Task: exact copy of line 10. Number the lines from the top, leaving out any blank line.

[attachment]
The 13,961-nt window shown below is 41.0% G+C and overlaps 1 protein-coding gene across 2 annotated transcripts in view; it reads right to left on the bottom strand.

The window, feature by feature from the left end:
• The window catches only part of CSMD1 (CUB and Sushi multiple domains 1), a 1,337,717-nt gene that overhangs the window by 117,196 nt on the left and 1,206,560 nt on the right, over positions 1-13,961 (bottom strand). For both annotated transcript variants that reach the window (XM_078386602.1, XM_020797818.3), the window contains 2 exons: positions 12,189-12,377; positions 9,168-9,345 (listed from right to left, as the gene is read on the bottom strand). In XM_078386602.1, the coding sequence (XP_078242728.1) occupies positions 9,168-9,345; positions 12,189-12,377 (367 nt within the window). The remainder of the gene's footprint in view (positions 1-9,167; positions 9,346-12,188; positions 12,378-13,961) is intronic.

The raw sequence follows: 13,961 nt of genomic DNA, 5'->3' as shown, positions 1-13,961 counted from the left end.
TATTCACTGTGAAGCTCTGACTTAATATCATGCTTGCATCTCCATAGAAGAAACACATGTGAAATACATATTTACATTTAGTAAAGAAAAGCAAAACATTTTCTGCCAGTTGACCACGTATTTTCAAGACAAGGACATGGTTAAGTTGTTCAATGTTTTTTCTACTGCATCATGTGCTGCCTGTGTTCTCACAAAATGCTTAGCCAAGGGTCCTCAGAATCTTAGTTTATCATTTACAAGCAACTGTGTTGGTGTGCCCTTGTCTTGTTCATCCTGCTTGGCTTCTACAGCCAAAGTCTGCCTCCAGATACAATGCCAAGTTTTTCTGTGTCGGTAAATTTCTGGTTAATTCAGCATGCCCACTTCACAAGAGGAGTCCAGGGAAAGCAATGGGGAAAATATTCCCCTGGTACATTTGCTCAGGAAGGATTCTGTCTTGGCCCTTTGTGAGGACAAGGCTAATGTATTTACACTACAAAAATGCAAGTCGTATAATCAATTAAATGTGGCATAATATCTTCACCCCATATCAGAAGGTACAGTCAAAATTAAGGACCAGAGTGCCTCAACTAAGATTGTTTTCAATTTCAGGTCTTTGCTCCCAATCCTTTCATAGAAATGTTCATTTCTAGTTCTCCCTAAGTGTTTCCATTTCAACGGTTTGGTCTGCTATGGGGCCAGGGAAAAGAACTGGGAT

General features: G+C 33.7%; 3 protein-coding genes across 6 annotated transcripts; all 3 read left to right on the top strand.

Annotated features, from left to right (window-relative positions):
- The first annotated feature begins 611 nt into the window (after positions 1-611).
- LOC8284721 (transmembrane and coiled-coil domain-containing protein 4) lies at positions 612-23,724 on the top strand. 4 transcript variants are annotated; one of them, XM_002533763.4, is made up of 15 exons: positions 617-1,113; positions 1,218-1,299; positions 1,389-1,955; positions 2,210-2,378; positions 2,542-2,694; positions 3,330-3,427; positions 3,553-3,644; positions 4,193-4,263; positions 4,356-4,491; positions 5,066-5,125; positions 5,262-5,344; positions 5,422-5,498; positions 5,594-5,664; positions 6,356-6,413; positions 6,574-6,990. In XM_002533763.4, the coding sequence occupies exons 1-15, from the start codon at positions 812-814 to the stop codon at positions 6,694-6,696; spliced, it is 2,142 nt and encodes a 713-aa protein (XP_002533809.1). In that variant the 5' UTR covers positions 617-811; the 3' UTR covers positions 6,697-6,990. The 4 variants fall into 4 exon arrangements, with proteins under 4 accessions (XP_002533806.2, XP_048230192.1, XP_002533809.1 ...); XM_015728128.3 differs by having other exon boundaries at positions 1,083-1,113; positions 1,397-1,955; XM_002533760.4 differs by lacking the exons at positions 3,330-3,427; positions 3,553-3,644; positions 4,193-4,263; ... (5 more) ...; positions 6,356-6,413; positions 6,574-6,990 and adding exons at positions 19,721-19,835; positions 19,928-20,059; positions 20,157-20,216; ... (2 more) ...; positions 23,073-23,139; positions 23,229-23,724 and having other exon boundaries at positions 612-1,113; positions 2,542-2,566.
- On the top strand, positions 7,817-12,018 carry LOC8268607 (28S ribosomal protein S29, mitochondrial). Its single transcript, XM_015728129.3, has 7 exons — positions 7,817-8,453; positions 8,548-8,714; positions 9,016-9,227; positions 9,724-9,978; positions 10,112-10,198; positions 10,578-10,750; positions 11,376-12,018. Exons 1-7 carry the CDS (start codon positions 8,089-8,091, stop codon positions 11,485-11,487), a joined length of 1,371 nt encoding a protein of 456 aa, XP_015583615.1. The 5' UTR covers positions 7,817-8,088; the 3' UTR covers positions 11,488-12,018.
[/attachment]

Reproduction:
- On the top strand, positions 7,817-12,018 carry LOC8268607 (28S ribosomal protein S29, mitochondrial). Its single transcript, XM_015728129.3, has 7 exons — positions 7,817-8,453; positions 8,548-8,714; positions 9,016-9,227; positions 9,724-9,978; positions 10,112-10,198; positions 10,578-10,750; positions 11,376-12,018. Exons 1-7 carry the CDS (start codon positions 8,089-8,091, stop codon positions 11,485-11,487), a joined length of 1,371 nt encoding a protein of 456 aa, XP_015583615.1. The 5' UTR covers positions 7,817-8,088; the 3' UTR covers positions 11,488-12,018.